New York Times: The Lessons From the Kindles Success

Well, I was wrong. I thought the Kindle, like other attempts at e-books would be a failure. According a New York Times story by Saul Hansell (Aug. 12, 2008), The Lessons From the Kindles Success argues that while the market of readers may be small, there seem to be a enough readers who read a lot and want the convenience of loading it up on a device. I suspect the ease of use is also a feature.

It seems that Amazon.com’s Kindle is not the flop that many predicted when the e-book reader debuted last year. Citibank’s Mark Mahaney has just doubled his forecast of Kindle sales for the year to 380,000. He figures that Amazon’s sales of Kindle hardware and software will hit $1 billion by 2010.

NYT: Cell phone novels take off in Japan

The New York Times has a story by Norimitsu Onishi,
Thumbs Race as Japan’s Best Sellers Go Cellular – New York Times
, about how novels written in snippets on cell phones and posted to special blogs and then published in print were five of the top ten best-selling novels.

The boom appeared to have been fueled by a development having nothing to do with culture or novels but by cellphone companies’ decision to offer unlimited transmission of packet data, like text-messaging, as part of flat monthly rates. The largest provider, Docomo, began offering this service in mid-2004.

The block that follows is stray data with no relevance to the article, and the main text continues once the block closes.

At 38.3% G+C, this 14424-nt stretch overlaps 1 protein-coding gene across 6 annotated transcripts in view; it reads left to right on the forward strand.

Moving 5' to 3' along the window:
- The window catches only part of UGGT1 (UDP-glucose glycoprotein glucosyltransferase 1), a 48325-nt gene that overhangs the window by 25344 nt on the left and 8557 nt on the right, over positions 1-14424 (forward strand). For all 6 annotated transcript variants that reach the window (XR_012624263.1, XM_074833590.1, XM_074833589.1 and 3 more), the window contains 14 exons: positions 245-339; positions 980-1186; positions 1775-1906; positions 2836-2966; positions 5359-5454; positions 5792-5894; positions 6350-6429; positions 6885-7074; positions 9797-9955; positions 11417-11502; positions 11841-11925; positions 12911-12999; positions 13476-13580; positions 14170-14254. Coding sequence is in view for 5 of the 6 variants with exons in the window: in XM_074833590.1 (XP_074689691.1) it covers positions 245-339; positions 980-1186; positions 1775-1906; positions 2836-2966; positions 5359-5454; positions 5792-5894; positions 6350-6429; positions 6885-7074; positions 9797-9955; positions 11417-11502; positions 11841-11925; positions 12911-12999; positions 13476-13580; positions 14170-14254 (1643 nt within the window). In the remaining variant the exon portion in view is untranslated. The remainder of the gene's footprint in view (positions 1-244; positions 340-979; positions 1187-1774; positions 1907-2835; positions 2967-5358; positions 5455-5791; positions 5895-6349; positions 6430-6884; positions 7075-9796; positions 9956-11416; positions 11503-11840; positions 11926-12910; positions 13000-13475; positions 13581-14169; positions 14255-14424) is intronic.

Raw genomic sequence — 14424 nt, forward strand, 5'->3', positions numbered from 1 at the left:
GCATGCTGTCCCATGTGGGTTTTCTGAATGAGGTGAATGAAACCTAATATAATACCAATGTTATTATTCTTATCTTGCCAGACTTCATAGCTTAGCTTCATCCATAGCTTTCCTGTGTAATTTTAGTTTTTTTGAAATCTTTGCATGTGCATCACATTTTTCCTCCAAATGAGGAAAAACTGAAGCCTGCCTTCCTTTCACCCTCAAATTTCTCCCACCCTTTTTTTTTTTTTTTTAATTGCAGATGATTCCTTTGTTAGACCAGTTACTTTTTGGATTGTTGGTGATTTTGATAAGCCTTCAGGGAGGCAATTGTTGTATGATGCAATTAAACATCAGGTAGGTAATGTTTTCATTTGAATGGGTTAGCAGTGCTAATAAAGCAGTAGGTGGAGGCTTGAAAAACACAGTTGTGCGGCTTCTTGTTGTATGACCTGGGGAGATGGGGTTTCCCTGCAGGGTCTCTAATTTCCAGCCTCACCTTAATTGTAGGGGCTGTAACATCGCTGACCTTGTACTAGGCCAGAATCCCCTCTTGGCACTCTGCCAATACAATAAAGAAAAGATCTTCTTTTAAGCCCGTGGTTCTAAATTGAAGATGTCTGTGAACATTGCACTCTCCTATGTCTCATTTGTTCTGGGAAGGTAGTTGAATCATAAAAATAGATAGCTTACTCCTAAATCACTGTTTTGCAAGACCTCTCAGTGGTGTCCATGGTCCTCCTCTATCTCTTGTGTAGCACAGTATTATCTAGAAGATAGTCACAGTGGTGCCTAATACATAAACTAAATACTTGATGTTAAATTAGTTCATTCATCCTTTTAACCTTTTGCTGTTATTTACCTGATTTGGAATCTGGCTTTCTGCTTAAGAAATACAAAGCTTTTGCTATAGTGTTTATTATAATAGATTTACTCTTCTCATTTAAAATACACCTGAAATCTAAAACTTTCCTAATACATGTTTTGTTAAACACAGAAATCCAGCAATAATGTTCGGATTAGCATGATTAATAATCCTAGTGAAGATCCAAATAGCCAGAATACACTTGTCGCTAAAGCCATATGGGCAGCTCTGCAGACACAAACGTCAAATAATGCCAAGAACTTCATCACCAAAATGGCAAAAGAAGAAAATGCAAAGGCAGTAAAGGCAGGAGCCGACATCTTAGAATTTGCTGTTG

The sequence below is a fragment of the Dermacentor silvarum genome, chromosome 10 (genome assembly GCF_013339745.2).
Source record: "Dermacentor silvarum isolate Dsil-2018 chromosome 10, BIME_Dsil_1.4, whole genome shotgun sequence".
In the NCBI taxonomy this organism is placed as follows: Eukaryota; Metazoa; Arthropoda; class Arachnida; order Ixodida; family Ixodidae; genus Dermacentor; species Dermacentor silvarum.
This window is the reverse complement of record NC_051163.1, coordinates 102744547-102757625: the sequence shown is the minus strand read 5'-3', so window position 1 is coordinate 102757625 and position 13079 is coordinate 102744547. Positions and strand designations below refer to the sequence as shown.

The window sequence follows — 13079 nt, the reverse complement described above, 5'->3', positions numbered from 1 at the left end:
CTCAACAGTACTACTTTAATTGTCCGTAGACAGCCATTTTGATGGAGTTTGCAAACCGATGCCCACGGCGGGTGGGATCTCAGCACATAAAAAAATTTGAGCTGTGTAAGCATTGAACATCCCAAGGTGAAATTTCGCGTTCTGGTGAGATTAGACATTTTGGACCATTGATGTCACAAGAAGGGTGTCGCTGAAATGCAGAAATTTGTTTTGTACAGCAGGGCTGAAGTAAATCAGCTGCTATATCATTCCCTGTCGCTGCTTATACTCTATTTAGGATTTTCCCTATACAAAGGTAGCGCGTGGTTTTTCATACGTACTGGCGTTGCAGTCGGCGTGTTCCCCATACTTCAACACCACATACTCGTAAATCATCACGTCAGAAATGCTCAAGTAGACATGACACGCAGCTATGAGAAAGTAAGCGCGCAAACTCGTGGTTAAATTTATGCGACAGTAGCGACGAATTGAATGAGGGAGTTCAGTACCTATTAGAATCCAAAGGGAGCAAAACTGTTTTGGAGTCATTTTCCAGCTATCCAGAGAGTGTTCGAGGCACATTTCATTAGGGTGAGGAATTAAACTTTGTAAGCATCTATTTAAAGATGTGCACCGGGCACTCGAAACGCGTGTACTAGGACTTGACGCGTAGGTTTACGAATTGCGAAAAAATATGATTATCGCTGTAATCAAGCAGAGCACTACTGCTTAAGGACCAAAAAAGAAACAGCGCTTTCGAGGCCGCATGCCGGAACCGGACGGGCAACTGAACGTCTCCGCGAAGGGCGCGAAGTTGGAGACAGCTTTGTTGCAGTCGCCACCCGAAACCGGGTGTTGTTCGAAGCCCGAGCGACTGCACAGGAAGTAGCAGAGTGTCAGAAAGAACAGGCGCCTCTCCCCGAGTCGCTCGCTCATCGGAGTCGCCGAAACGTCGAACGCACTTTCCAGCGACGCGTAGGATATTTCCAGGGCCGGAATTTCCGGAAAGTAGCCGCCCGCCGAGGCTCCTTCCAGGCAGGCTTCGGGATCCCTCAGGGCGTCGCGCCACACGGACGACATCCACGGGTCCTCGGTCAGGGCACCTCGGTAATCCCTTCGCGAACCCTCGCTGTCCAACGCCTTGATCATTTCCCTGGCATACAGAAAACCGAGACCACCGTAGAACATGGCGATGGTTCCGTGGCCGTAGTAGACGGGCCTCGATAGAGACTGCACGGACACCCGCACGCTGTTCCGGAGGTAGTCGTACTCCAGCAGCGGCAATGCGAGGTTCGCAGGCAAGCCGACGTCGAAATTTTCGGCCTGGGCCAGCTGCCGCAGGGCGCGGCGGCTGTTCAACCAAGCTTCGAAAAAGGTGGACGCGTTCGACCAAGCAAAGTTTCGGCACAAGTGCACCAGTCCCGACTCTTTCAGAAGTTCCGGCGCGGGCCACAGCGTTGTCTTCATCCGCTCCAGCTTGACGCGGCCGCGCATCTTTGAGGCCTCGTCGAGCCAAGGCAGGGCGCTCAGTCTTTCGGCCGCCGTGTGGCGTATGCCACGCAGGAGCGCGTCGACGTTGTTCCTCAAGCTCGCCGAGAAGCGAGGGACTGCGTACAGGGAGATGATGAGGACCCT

I wonder if the serialization over time builds anticipation and sales? Does writing them on a cell phone change the prose?

Fluxus Portal

Diagram of Fluxus

I was down in Chicago for the MLA convention and visited the Art Institute of Chicago. Besides the spectacular collection, they had a small display of materials related to Fluxus – a conceptual art group of the 1960s that is still going (depending on who you believe.) Fluxus was influenced by John Cage and included artists like Joseph Beuys, Yoko Ono, and Nam June Pack. Fluxus believed in “intermedia” – the confrontation of media. The Wikipedia entry summarizes their philosophy:

  1. Fluxus is an attitude. It is not a movement or a style.
  2. Fluxus is intermedia. Fluxus creators like to see what happens when different media intersect. They use found & everyday objects, sounds, images, and texts to create new combinations of objects, sounds, images, and texts.
  3. Fluxus works are simple. The art is small, the texts are short, and the performances are brief.
  4. Fluxus is fun. Humour has always been an important element in Fluxus.